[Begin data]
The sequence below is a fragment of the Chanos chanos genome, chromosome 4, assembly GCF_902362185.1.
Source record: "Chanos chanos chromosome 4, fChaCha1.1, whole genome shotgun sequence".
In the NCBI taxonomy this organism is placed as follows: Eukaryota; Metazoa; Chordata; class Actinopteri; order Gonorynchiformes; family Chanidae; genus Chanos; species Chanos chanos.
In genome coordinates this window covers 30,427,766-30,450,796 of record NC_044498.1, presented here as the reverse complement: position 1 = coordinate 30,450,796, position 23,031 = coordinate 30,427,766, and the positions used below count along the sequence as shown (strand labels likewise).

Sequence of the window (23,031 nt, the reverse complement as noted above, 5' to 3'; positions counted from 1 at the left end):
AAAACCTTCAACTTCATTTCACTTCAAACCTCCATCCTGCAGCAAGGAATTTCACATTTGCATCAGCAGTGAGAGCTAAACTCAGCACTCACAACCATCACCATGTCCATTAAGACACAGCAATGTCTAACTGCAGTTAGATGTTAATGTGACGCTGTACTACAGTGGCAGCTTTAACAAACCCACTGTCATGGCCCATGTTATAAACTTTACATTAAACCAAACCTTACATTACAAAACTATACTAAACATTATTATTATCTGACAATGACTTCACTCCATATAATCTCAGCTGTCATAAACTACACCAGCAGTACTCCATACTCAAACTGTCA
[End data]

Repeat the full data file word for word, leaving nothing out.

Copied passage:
The sequence below is a fragment of the Chanos chanos genome, chromosome 4, assembly GCF_902362185.1.
Source record: "Chanos chanos chromosome 4, fChaCha1.1, whole genome shotgun sequence".
In the NCBI taxonomy this organism is placed as follows: Eukaryota; Metazoa; Chordata; class Actinopteri; order Gonorynchiformes; family Chanidae; genus Chanos; species Chanos chanos.
In genome coordinates this window covers 30,427,766-30,450,796 of record NC_044498.1, presented here as the reverse complement: position 1 = coordinate 30,450,796, position 23,031 = coordinate 30,427,766, and the positions used below count along the sequence as shown (strand labels likewise).

Sequence of the window (23,031 nt, the reverse complement as noted above, 5' to 3'; positions counted from 1 at the left end):
AAAACCTTCAACTTCATTTCACTTCAAACCTCCATCCTGCAGCAAGGAATTTCACATTTGCATCAGCAGTGAGAGCTAAACTCAGCACTCACAACCATCACCATGTCCATTAAGACACAGCAATGTCTAACTGCAGTTAGATGTTAATGTGACGCTGTACTACAGTGGCAGCTTTAACAAACCCACTGTCATGGCCCATGTTATAAACTTTACATTAAACCAAACCTTACATTACAAAACTATACTAAACATTATTATTATCTGACAATGACTTCACTCCATATAATCTCAGCTGTCATAAACTACACCAGCAGTACTCCATACTCAAACTGTCA